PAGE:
We finally, finally, at last, made it to the award dinner hour. I’d gone down to the bar during the break for a tall pint of beer, and some email checking time, and I felt refreshed and ready to finish out the conference. Finalists were treated to a glass of wine and a networking party, then were led into the dinner room ahead of everyone else. For some reason everyone else at my table was a screenwriter, but the volunteers assured me we’d been seated randomly with other finalists. The awards themselves were poorly coordinated, and rife with technical glitches, but we managed to get through them, after hearing a Shakespeare-checkered keynote speech by C.C. Humphreys, who was charming, but too fake British for the wife of one of the screenwriters. She tsk tsked through his speech, which I heard because we were sitting next to each other.

“That is not a proper London accent,” she told me. “He’s not really English.” I myself would never have noticed, being that I’m from New Jersey.

They called up the memoir and nonfiction finalists. I took my certificate and smiled as everyone applauded us. That was nice. The woman reading the nominee names and titles seemed confused and slightly repulsed by the first part of my title. The subtitle wasn’t on the screen. I’m sure she wondered if I were just an extremely hairy man, and why anyone would write a memoir about that.

I did not win a prize, but with three agents expressing interest from the conference, one agent corresponding with me from before the conference, and one set of really good feedback on my fiction project from an editor, I think I’ve won more than I imagined I would. And I’ve made some terrific connections with other writers, with whom I keep in contact.

I left the dining room to head back to the main lobby, catch a cab, and go to sleep. On the way out, I ran into the science fiction agent. I told her the editor had suggested I make a few changes to the manuscript. She smiled at me as we walked.

“Oh sure,” she said, “she really knows the business. Just put that PNWA in the subject line, take the time you need.”

I thanked her, and we talked a little about the craziness of this business, but how we love it anyway. In my head I started drawing up rewrite plans and schedules.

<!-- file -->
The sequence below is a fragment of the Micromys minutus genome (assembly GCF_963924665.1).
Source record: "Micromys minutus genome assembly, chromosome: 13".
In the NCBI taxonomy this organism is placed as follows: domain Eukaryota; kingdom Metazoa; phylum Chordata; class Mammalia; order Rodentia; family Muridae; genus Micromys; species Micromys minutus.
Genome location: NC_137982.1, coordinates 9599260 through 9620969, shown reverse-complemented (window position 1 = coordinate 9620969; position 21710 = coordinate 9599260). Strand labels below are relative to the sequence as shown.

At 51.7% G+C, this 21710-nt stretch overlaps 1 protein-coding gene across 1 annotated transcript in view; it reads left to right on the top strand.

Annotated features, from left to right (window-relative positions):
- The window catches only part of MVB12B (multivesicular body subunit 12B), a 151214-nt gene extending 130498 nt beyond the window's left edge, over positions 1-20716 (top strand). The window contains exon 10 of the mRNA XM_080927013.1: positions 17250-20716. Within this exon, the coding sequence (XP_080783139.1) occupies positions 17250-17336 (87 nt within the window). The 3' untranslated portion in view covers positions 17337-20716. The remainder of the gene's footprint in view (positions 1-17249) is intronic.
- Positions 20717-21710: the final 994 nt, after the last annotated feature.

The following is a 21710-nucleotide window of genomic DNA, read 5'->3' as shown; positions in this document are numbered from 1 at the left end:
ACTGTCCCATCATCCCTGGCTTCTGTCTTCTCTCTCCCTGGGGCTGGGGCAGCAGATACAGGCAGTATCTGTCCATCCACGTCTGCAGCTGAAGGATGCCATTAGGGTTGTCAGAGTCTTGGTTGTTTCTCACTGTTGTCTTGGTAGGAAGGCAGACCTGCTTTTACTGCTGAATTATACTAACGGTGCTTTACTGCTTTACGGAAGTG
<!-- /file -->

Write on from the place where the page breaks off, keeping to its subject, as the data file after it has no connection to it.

I am a very happy green.

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9 Comments on “PNWA: Three times the charm”

  1. Kristy
    July 25, 2010 at 3:52 pm #

    Boo for not winning the prize! Hooray for all the rest! Sounds like a really rewarding conference.

    (I was about to say something rude about political scientists and chest-staring but I’ll leave it to you to fill in the gaps. 🙂 )

    • evmaroon
      July 25, 2010 at 4:20 pm #

      Well, I’d much rather get representation than win $600. But thank you for your support, even if it comes with a half-second of chest staring! Just kidding. I appreciate the support, honestly!

  2. July 25, 2010 at 3:53 pm #

    What a great story about PNWA. I’m glad you got some good feedback on your projects!

    • evmaroon
      July 25, 2010 at 4:21 pm #

      Thank you! I think it was money and time well spent, and I’ll be back next summer! What did you think of it?

  3. Sherri
    July 25, 2010 at 5:49 pm #

    I think that sounds like 3 days very well spent!

    • evmaroon
      July 25, 2010 at 6:48 pm #

      It was! Time will tell, if anything comes out of it…

  4. Leesa!
    July 26, 2010 at 8:25 am #

    Hey!!!!!! I’m glad to hear that went so well—albeit with a couple of rough patches. But, overall, you came out smelling like Aqua Velva! We miss you guys. Just saw Deborah and Akio at the farmers market on Saturday and she’s doing much better. Actually able to pick Akio up. How’s Seattle? Are you settled into a place? Matt, Mika and I are going to be in Seattle the end of August and would love to meet you guys for lunch/dinner. Matt’s giving a talk for the Alumni house on Warhol Thursday, the 26th and we’re thinking about staying for a couple of days since they’re covering the hotel. We’d love to see you guys so let us know what you think’s doable or not. NO PRESSURE! seriously. Oliver’s doing well. I’ve started to spritz him daily which he finds very refreshing.

  5. Jen
    July 27, 2010 at 2:34 pm #

    Hooray! Great news. And thank you for writing about the conference. I’ve always wondered what those might be like and now I feel like I have a strong sense of it. You capture it well.

Trackbacks/Pingbacks

  1. My Funniest from 2010 | Trans/plant/portation - December 31, 2010

    […] When at a Writer’s Conference, Be Sure To—I attended the Pacific Northwest Writer’s Association conference this summer, and to be sure, a lot about it was funny. […]